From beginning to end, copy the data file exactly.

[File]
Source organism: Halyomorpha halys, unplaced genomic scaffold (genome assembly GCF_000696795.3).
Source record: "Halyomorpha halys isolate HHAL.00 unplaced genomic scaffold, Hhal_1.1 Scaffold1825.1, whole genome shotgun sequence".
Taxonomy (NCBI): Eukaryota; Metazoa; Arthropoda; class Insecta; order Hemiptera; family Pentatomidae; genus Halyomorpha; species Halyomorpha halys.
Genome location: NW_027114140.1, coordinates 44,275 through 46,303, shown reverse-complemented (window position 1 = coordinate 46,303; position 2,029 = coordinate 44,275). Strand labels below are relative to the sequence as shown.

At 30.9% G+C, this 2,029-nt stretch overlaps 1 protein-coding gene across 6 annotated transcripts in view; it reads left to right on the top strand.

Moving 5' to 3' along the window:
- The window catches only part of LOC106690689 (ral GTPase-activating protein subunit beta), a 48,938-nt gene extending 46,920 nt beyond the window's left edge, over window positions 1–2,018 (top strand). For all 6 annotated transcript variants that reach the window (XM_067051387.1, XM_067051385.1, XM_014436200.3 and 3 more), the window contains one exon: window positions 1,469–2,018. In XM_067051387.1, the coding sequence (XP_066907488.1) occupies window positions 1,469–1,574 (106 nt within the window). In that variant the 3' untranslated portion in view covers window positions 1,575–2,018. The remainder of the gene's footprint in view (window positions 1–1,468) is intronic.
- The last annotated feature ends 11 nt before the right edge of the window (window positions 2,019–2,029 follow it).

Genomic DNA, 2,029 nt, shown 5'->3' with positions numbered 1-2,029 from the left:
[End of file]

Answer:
Source organism: Halyomorpha halys, unplaced genomic scaffold (genome assembly GCF_000696795.3).
Source record: "Halyomorpha halys isolate HHAL.00 unplaced genomic scaffold, Hhal_1.1 Scaffold1825.1, whole genome shotgun sequence".
Taxonomy (NCBI): Eukaryota; Metazoa; Arthropoda; class Insecta; order Hemiptera; family Pentatomidae; genus Halyomorpha; species Halyomorpha halys.
Genome location: NW_027114140.1, coordinates 44,275 through 46,303, shown reverse-complemented (window position 1 = coordinate 46,303; position 2,029 = coordinate 44,275). Strand labels below are relative to the sequence as shown.

At 30.9% G+C, this 2,029-nt stretch overlaps 1 protein-coding gene across 6 annotated transcripts in view; it reads left to right on the top strand.

Moving 5' to 3' along the window:
- The window catches only part of LOC106690689 (ral GTPase-activating protein subunit beta), a 48,938-nt gene extending 46,920 nt beyond the window's left edge, over window positions 1–2,018 (top strand). For all 6 annotated transcript variants that reach the window (XM_067051387.1, XM_067051385.1, XM_014436200.3 and 3 more), the window contains one exon: window positions 1,469–2,018. In XM_067051387.1, the coding sequence (XP_066907488.1) occupies window positions 1,469–1,574 (106 nt within the window). In that variant the 3' untranslated portion in view covers window positions 1,575–2,018. The remainder of the gene's footprint in view (window positions 1–1,468) is intronic.
- The last annotated feature ends 11 nt before the right edge of the window (window positions 2,019–2,029 follow it).

Genomic DNA, 2,029 nt, shown 5'->3' with positions numbered 1-2,029 from the left: